Lea Márquez-Peterson, president and CEO of the Tucson Hispanic Chamber of Commerce, last week announced her bid for the Congressional District 2 seat currently held by Republican Congresswoman Martha McSally.
While a flurry of Democrats—former U.S. representative Ann Kirkpatrick, former state lawmakers Matt Heinz and Bruce Wheeler, retired assistant secretary for the U.S. Army Mary Matiella and hotel manager Billy Kovacs—have thrown their names in the race, Márquez-Peterson is the first Republican to announce that she'd like to replace McSally, who defeated Democratic incumbent Ron Barber in 2014.
McSally reportedly told her fellow GOP members of Arizona House delegation that she plans to run for the retiring Jeff Flake's Senate seat, but she hasn't announce a bid for the office. If she gets into the race, she'd face former state lawmaker Kelli Ward, known for being closely aligned with Donald Trump.
Márquez-Peterson said she will only run if McSally makes a play for the Senate, adding that she's a big supporter of the congresswoman. She said she was generally in line with McSally's border-security views, suggesting that an expanded border wall may be a solution in conjunction with more Border Patrol agents and new technologies.
The most important issue facing the region is economic, she said, adding that while the economy has bounced back for big cities like Phoenix, more rural areas like Douglas are still suffering.
"I'm prepared to tackle the challenges facing Southern Arizona and work to improve economic conditions for our businesses and for our families," she said at her campaign launch party on Dec. 14. "I'm going to take what I learned in running the Chamber of Commerce and apply that to Congress."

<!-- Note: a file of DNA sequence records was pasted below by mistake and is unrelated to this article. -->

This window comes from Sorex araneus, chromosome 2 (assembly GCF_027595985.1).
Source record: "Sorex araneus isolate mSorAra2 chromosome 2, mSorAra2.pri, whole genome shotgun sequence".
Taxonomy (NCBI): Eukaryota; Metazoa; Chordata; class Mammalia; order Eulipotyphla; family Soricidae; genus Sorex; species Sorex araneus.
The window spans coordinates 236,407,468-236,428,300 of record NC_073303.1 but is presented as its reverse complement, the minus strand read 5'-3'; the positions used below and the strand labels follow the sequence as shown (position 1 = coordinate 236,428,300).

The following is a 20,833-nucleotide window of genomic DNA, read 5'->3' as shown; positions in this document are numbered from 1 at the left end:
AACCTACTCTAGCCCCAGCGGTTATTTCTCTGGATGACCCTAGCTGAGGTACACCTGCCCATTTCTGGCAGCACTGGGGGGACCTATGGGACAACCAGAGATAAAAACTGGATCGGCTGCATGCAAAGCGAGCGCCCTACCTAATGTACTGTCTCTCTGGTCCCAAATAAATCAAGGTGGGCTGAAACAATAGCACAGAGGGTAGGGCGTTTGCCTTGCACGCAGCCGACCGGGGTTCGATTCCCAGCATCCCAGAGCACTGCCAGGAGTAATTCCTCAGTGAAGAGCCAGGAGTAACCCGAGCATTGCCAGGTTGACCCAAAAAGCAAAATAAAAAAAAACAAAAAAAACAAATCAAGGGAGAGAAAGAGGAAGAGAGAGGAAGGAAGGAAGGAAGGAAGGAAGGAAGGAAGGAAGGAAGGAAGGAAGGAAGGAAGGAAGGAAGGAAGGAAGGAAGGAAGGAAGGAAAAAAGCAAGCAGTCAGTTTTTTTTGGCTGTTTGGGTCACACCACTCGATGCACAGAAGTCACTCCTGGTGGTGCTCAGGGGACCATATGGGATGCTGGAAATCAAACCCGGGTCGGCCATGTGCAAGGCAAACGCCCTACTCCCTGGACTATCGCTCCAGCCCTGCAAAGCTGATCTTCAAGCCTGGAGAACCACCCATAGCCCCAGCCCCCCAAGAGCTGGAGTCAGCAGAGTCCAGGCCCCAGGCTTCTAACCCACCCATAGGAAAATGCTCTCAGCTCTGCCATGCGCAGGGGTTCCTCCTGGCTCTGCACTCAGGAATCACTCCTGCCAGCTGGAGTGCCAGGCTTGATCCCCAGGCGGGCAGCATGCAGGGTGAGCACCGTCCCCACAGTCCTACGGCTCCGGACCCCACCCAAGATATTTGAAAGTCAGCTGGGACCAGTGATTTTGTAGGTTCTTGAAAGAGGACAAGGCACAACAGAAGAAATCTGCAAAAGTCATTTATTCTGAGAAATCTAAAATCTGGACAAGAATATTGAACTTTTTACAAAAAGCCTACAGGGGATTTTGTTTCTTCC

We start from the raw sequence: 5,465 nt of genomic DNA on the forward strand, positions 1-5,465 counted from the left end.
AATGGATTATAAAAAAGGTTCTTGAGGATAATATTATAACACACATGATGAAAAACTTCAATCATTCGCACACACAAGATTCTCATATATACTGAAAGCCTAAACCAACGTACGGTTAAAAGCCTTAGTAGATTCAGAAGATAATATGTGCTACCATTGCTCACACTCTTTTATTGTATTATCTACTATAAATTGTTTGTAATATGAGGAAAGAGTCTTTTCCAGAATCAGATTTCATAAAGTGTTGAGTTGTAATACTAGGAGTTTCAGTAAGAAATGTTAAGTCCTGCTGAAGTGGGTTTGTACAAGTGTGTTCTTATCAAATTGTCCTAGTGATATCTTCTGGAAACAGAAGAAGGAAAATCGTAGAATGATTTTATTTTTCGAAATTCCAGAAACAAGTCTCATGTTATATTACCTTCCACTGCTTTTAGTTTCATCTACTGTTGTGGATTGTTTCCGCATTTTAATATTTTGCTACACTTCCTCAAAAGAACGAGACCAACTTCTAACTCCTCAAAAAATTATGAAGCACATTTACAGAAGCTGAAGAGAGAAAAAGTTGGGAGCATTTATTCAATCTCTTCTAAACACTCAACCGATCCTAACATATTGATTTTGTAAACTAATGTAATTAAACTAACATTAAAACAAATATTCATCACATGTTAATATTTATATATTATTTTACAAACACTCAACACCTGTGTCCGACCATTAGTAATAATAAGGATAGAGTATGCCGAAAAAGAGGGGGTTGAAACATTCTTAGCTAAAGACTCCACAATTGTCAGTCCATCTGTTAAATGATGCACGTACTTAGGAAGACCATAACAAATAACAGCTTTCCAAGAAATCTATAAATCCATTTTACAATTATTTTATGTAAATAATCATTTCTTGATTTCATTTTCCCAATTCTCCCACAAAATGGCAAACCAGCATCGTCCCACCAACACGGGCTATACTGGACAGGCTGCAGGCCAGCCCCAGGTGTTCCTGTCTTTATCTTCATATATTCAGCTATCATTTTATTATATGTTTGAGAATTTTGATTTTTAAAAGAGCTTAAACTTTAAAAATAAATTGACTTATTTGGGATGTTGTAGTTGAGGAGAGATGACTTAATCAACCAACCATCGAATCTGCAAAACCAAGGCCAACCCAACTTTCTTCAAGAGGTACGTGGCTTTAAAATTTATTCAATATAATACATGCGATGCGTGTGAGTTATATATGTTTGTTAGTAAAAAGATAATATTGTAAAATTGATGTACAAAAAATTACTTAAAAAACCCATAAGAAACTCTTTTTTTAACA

Arizona's highly competitive District 2 was won by Barber in 2012, but McSally won it in 2014. The Democratic Congressional Campaign Committee, which works to elect Democrats to the U.S. House of Representatives, has already taken aim to Márquez-Peterson, citing delinquent property taxes, debt, lawsuits and a bankruptcy filing relating to a couple of failed Chevron gas stations she owned over a decade ago.
Márquez-Peterson said she's learned from her mistakes.
"I took the risk," she said about her failed business. "Unfortunately, it didn't work out, and not all businesses are successful."
The 47-year-old business woman runs four Hispanic chambers, three of which are in District 2. And she's lived in the district for 40 years.
Local car dealer Jim Click, a major Republican donor, said while Democratic candidate Ann Kirkpatrick only recently moved to the district, Márquez-Peterson has lived here almost her whole life.
"I'm impressed with her grasp of Southern Arizona," he said. "And she's female, and she's Hispanic, so I think she's perfect."